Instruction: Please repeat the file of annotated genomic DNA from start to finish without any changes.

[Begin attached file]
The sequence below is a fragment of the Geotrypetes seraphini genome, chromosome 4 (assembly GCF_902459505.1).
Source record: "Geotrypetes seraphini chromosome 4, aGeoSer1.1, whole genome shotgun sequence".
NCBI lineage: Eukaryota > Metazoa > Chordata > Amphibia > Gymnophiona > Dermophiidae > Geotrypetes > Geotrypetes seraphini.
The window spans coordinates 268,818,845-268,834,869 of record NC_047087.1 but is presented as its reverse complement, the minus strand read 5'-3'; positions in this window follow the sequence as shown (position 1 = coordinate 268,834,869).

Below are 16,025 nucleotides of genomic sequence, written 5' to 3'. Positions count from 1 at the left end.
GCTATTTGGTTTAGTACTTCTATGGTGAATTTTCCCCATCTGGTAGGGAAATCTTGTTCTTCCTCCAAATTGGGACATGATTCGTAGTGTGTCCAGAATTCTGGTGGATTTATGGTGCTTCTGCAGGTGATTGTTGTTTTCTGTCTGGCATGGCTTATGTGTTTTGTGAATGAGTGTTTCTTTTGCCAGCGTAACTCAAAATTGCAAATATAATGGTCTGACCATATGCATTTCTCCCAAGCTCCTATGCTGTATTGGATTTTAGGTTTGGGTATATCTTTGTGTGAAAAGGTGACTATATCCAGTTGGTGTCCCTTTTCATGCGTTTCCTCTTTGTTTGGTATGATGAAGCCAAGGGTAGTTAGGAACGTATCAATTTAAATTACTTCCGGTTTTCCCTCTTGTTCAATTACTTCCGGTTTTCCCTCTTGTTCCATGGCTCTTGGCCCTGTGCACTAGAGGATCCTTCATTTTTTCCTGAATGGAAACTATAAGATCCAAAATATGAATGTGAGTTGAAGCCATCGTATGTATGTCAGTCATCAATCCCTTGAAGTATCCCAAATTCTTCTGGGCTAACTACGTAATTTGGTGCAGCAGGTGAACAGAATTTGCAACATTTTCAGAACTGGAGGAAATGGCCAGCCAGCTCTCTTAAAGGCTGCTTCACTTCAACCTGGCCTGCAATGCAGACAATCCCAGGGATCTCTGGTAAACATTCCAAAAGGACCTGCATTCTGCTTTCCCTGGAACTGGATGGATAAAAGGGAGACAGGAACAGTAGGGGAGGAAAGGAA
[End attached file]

The sequence below is a fragment of the Geotrypetes seraphini genome, chromosome 4 (assembly GCF_902459505.1).
Source record: "Geotrypetes seraphini chromosome 4, aGeoSer1.1, whole genome shotgun sequence".
NCBI lineage: Eukaryota > Metazoa > Chordata > Amphibia > Gymnophiona > Dermophiidae > Geotrypetes > Geotrypetes seraphini.
The window spans coordinates 268,818,845-268,834,869 of record NC_047087.1 but is presented as its reverse complement, the minus strand read 5'-3'; positions in this window follow the sequence as shown (position 1 = coordinate 268,834,869).

Below are 16,025 nucleotides of genomic sequence, written 5' to 3'. Positions count from 1 at the left end.
GCTATTTGGTTTAGTACTTCTATGGTGAATTTTCCCCATCTGGTAGGGAAATCTTGTTCTTCCTCCAAATTGGGACATGATTCGTAGTGTGTCCAGAATTCTGGTGGATTTATGGTGCTTCTGCAGGTGATTGTTGTTTTCTGTCTGGCATGGCTTATGTGTTTTGTGAATGAGTGTTTCTTTTGCCAGCGTAACTCAAAATTGCAAATATAATGGTCTGACCATATGCATTTCTCCCAAGCTCCTATGCTGTATTGGATTTTAGGTTTGGGTATATCTTTGTGTGAAAAGGTGACTATATCCAGTTGGTGTCCCTTTTCATGCGTTTCCTCTTTGTTTGGTATGATGAAGCCAAGGGTAGTTAGGAACGTATCAATTTAAATTACTTCCGGTTTTCCCTCTTGTTCAATTACTTCCGGTTTTCCCTCTTGTTCCATGGCTCTTGGCCCTGTGCACTAGAGGATCCTTCATTTTTTCCTGAATGGAAACTATAAGATCCAAAATATGAATGTGAGTTGAAGCCATCGTATGTATGTCAGTCATCAATCCCTTGAAGTATCCCAAATTCTTCTGGGCTAACTACGTAATTTGGTGCAGCAGGTGAACAGAATTTGCAACATTTTCAGAACTGGAGGAAATGGCCAGCCAGCTCTCTTAAAGGCTGCTTCACTTCAACCTGGCCTGCAATGCAGACAATCCCAGGGATCTCTGGTAAACATTCCAAAAGGACCTGCATTCTGCTTTCCCTGGAACTGGATGGATAAAAGGGAGACAGGAACAGTAGGGGAGGAAAGGAA